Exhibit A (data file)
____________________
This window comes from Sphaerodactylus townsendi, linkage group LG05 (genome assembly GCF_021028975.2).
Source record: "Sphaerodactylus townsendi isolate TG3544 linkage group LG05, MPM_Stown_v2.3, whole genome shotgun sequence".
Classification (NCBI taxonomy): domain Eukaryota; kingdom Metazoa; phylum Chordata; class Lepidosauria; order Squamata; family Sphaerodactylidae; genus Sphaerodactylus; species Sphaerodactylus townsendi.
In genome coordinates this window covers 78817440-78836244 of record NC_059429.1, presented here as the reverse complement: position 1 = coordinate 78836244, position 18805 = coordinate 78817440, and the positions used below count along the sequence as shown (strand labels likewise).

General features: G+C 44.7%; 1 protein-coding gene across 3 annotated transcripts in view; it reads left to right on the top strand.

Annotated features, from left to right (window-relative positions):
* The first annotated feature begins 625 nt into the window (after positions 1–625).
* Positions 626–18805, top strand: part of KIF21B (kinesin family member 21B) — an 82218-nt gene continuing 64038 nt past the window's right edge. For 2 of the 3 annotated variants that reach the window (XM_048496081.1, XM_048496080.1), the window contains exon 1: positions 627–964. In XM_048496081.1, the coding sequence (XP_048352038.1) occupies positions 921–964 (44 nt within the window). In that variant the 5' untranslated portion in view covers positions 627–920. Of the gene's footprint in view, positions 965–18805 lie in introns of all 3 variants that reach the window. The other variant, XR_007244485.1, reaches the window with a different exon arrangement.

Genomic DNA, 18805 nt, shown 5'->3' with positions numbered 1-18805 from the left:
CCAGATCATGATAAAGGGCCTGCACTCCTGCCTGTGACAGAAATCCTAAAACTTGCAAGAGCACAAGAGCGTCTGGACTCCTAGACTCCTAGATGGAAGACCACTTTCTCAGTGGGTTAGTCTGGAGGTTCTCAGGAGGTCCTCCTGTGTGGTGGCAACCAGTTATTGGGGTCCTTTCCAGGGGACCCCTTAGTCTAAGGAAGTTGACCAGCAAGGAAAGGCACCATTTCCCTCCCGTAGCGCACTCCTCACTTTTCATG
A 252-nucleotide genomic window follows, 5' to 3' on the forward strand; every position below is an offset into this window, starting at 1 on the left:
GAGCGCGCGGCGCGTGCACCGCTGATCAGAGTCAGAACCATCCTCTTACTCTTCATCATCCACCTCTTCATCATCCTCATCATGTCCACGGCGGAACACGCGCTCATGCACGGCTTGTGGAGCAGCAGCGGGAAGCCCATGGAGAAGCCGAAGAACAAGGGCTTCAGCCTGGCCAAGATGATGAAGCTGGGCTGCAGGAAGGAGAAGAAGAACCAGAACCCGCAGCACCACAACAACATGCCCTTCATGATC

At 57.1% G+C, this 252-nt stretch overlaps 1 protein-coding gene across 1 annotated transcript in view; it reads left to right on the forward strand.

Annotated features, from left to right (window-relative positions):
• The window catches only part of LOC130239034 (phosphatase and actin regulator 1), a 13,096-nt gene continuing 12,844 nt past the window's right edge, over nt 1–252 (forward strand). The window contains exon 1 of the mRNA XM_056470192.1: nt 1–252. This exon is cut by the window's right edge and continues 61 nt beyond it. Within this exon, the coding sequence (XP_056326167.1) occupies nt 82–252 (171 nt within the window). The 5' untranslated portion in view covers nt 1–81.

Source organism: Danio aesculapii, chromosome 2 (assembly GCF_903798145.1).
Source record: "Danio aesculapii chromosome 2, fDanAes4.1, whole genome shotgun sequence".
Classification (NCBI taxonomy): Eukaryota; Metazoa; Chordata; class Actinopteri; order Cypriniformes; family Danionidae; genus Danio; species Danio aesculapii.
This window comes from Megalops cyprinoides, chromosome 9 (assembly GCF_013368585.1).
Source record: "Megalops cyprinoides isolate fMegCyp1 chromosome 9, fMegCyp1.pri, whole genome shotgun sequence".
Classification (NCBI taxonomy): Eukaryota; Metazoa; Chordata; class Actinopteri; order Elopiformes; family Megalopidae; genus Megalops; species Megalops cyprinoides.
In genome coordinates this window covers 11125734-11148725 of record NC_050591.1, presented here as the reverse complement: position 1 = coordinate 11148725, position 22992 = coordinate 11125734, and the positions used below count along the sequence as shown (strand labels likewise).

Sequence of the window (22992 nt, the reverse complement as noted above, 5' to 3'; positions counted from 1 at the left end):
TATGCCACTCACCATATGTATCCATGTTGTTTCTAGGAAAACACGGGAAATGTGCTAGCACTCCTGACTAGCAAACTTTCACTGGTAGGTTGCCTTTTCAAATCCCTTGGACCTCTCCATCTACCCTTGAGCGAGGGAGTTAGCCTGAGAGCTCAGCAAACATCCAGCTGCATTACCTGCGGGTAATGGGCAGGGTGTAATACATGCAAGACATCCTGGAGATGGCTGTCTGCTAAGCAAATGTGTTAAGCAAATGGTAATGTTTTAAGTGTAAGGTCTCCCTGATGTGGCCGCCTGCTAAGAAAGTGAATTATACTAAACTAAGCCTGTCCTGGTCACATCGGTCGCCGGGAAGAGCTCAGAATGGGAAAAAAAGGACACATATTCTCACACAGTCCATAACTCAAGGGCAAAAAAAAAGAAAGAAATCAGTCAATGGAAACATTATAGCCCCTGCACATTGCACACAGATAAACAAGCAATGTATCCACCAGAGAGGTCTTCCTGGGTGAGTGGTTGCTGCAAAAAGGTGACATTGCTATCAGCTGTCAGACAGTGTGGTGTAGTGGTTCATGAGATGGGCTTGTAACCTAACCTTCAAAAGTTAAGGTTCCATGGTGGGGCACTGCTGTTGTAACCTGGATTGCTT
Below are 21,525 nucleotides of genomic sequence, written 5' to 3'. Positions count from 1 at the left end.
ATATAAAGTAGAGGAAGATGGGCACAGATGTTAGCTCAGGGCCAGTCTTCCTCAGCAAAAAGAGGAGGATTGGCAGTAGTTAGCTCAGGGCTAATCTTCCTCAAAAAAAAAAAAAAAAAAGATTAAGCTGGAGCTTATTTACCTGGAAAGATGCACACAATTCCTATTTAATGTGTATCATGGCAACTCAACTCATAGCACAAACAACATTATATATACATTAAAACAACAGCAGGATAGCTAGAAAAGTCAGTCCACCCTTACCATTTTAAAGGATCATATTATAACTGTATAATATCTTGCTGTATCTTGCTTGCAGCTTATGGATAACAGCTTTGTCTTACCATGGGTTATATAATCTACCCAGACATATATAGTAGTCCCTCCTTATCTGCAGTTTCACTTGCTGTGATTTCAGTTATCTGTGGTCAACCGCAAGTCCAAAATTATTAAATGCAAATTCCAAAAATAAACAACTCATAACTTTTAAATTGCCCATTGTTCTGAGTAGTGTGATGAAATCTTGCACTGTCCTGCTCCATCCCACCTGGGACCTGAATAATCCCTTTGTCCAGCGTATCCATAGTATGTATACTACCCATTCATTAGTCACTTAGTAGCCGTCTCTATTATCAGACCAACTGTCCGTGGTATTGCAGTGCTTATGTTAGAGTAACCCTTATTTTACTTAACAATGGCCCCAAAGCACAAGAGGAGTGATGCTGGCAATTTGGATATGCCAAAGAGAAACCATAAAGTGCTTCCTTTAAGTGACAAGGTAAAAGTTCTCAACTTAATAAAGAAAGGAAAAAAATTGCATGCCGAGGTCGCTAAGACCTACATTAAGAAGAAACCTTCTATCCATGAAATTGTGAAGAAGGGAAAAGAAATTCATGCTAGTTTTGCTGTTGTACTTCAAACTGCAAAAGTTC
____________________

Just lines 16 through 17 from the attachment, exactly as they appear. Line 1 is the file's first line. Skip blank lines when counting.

Source organism: Danio aesculapii, chromosome 2 (assembly GCF_903798145.1).
Source record: "Danio aesculapii chromosome 2, fDanAes4.1, whole genome shotgun sequence".